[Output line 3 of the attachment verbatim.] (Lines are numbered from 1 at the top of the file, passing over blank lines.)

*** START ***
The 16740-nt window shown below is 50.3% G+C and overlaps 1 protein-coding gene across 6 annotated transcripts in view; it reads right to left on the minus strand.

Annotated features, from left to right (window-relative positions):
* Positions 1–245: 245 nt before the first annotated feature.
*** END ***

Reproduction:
* Positions 1–245: 245 nt before the first annotated feature.